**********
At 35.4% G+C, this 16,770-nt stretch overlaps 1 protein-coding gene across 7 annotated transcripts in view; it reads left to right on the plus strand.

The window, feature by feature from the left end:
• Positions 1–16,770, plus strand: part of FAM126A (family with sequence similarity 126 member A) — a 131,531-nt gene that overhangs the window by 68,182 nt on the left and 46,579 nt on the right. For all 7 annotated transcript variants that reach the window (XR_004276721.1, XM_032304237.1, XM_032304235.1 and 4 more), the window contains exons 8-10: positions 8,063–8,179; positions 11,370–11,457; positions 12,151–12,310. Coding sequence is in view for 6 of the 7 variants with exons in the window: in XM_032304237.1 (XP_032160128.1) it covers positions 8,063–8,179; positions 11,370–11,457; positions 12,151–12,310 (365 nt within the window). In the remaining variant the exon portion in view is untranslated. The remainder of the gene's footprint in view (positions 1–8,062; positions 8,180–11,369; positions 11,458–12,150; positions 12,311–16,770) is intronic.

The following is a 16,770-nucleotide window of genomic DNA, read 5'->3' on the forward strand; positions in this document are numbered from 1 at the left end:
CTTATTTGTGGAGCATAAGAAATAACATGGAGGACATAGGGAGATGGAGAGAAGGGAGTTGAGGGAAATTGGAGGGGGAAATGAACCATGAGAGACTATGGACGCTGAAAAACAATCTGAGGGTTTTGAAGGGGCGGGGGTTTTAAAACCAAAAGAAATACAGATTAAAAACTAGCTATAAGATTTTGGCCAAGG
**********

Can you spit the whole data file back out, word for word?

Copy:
At 35.4% G+C, this 16,770-nt stretch overlaps 1 protein-coding gene across 7 annotated transcripts in view; it reads left to right on the plus strand.

The window, feature by feature from the left end:
• Positions 1–16,770, plus strand: part of FAM126A (family with sequence similarity 126 member A) — a 131,531-nt gene that overhangs the window by 68,182 nt on the left and 46,579 nt on the right. For all 7 annotated transcript variants that reach the window (XR_004276721.1, XM_032304237.1, XM_032304235.1 and 4 more), the window contains exons 8-10: positions 8,063–8,179; positions 11,370–11,457; positions 12,151–12,310. Coding sequence is in view for 6 of the 7 variants with exons in the window: in XM_032304237.1 (XP_032160128.1) it covers positions 8,063–8,179; positions 11,370–11,457; positions 12,151–12,310 (365 nt within the window). In the remaining variant the exon portion in view is untranslated. The remainder of the gene's footprint in view (positions 1–8,062; positions 8,180–11,369; positions 11,458–12,150; positions 12,311–16,770) is intronic.

The following is a 16,770-nucleotide window of genomic DNA, read 5'->3' on the forward strand; positions in this document are numbered from 1 at the left end:
CTTATTTGTGGAGCATAAGAAATAACATGGAGGACATAGGGAGATGGAGAGAAGGGAGTTGAGGGAAATTGGAGGGGGAAATGAACCATGAGAGACTATGGACGCTGAAAAACAATCTGAGGGTTTTGAAGGGGCGGGGGTTTTAAAACCAAAAGAAATACAGATTAAAAACTAGCTATAAGATTTTGGCCAAGG